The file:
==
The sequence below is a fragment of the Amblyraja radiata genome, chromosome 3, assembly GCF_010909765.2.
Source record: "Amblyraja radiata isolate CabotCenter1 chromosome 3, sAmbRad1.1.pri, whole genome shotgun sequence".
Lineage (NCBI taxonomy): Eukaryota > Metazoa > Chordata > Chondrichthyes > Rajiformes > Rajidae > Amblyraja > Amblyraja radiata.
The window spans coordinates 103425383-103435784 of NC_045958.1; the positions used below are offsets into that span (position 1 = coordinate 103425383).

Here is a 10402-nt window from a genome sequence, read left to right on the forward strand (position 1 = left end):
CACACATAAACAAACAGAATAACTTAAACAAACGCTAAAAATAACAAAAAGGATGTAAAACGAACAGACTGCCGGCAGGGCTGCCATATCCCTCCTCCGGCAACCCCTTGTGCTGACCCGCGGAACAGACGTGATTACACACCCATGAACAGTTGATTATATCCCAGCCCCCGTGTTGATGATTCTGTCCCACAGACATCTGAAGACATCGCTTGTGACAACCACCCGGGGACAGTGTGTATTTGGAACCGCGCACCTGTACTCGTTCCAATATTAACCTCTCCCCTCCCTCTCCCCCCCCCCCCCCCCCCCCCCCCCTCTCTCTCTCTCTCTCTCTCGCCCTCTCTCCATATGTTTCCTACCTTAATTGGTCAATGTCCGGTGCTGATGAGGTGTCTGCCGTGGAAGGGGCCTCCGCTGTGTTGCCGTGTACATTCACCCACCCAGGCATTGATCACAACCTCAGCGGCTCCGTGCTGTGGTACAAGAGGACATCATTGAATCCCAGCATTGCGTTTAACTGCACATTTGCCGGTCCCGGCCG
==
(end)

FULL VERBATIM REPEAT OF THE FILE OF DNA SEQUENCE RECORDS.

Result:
The sequence below is a fragment of the Amblyraja radiata genome, chromosome 3, assembly GCF_010909765.2.
Source record: "Amblyraja radiata isolate CabotCenter1 chromosome 3, sAmbRad1.1.pri, whole genome shotgun sequence".
Lineage (NCBI taxonomy): Eukaryota > Metazoa > Chordata > Chondrichthyes > Rajiformes > Rajidae > Amblyraja > Amblyraja radiata.
The window spans coordinates 103425383-103435784 of NC_045958.1; the positions used below are offsets into that span (position 1 = coordinate 103425383).

Here is a 10402-nt window from a genome sequence, read left to right on the forward strand (position 1 = left end):
CACACATAAACAAACAGAATAACTTAAACAAACGCTAAAAATAACAAAAAGGATGTAAAACGAACAGACTGCCGGCAGGGCTGCCATATCCCTCCTCCGGCAACCCCTTGTGCTGACCCGCGGAACAGACGTGATTACACACCCATGAACAGTTGATTATATCCCAGCCCCCGTGTTGATGATTCTGTCCCACAGACATCTGAAGACATCGCTTGTGACAACCACCCGGGGACAGTGTGTATTTGGAACCGCGCACCTGTACTCGTTCCAATATTAACCTCTCCCCTCCCTCTCCCCCCCCCCCCCCCCCCCCCCCCCTCTCTCTCTCTCTCTCTCTCGCCCTCTCTCCATATGTTTCCTACCTTAATTGGTCAATGTCCGGTGCTGATGAGGTGTCTGCCGTGGAAGGGGCCTCCGCTGTGTTGCCGTGTACATTCACCCACCCAGGCATTGATCACAACCTCAGCGGCTCCGTGCTGTGGTACAAGAGGACATCATTGAATCCCAGCATTGCGTTTAACTGCACATTTGCCGGTCCCGGCCG